This very successful campaign ran from the beginning of 2006 until late 2007.
The weight of evidence eventually resulted in a (Coalition-dominated) Senate Committee severely criticising the project. The Coalition all-but gave in, and the incoming Labor Government scrapped the project and the Office of Access Card very shortly after its election.
Congratulations to Campaign Director, Anna Johnston, whose efforts over an extended period were instrumental in the Access Card's defeat; and to the many others who made significant contributions, especially Tim Warner of the Access Card No Way Campaign, other members of APF, and Electronic Frontiers Australia (EFA)!
There has been a succession of attempts by bureaucrats and misguided politicians to impose a national identification scheme on Australians.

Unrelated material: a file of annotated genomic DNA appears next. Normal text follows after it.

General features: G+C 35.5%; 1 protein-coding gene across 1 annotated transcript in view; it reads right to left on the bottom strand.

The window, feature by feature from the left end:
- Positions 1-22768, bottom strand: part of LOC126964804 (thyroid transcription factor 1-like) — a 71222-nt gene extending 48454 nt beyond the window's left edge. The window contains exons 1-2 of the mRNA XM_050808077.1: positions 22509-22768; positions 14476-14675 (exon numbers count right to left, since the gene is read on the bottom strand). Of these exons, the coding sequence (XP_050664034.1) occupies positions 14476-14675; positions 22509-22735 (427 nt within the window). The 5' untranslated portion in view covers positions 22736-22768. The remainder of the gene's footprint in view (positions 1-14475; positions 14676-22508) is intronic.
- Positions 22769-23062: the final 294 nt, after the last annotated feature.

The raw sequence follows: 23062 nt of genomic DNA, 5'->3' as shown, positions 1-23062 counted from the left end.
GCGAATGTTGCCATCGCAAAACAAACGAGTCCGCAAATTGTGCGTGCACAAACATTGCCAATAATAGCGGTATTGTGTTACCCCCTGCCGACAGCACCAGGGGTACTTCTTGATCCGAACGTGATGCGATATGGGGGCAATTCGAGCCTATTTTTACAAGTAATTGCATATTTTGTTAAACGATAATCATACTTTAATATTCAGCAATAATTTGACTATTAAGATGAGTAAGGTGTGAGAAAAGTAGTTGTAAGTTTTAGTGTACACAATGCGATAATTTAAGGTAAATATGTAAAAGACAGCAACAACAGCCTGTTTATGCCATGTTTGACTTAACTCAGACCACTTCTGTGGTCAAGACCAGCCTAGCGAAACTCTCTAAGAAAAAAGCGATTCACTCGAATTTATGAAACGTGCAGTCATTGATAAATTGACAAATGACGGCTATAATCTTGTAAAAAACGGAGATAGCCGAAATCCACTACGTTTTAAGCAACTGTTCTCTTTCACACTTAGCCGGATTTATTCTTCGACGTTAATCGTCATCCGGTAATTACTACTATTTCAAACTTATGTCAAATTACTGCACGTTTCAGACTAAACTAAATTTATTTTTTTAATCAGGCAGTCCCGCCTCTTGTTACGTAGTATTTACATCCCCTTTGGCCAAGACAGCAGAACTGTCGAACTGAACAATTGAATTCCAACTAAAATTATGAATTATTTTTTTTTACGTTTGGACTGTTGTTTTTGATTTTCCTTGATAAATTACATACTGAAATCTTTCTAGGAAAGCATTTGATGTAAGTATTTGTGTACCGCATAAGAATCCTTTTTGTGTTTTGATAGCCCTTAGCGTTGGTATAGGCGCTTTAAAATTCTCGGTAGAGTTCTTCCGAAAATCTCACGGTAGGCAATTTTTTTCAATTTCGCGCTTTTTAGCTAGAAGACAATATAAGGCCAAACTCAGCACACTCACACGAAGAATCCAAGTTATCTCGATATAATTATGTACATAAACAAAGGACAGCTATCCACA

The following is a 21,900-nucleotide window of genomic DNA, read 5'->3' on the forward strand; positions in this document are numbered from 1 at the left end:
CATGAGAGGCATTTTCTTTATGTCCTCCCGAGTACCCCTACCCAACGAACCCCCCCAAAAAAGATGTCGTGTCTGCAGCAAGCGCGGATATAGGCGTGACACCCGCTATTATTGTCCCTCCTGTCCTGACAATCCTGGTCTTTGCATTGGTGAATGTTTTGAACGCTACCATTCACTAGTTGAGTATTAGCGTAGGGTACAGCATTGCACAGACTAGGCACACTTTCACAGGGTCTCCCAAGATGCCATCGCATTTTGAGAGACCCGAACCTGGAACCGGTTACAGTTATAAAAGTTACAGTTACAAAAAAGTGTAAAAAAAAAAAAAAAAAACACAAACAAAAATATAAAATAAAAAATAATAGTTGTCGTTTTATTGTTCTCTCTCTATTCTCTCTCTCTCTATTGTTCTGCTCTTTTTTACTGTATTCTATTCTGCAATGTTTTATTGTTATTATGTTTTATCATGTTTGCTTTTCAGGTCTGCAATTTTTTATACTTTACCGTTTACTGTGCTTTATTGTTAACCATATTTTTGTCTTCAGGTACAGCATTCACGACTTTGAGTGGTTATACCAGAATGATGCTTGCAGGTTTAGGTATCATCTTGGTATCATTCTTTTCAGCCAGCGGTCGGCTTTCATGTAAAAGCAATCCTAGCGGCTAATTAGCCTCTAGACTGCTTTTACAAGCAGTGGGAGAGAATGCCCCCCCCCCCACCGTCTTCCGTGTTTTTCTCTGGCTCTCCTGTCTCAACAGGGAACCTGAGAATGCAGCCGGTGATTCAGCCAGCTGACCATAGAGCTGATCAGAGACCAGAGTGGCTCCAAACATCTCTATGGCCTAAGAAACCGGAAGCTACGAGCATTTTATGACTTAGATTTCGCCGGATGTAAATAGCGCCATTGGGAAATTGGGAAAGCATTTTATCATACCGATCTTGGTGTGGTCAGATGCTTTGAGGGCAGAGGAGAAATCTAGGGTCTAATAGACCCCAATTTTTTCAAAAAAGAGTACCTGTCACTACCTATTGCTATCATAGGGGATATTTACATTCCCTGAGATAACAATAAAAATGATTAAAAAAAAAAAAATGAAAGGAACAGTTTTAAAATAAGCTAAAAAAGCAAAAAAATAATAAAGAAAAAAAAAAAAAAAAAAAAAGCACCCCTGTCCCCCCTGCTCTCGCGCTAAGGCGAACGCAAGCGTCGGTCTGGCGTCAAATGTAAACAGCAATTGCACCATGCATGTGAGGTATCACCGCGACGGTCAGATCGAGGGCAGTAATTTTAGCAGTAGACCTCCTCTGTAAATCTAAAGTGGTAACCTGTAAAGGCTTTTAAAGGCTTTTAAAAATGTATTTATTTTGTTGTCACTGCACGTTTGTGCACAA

All have been resoundingly defeated, with the APF playing a crucial role in analysing the proposals, making formal submissions, and providing large numbers of media interviews and backgrounders.
Here is the most comprehensive source of information about the 'Access Card' – far more comprehensive, and far more reliable, than the Howard Government and the succession of Ministers for Human Services (Joe Hockey – 9 months, Ian Campbell – 3 months, and Chris Ellison – 8 months) were ever prepared to provide to the Australian public:
'What we do (and still donít) know about the proposed 'Access Card': An Information Paper with questions for the Government, and answers for the public' Version 2, Australian Privacy Foundation, May 2007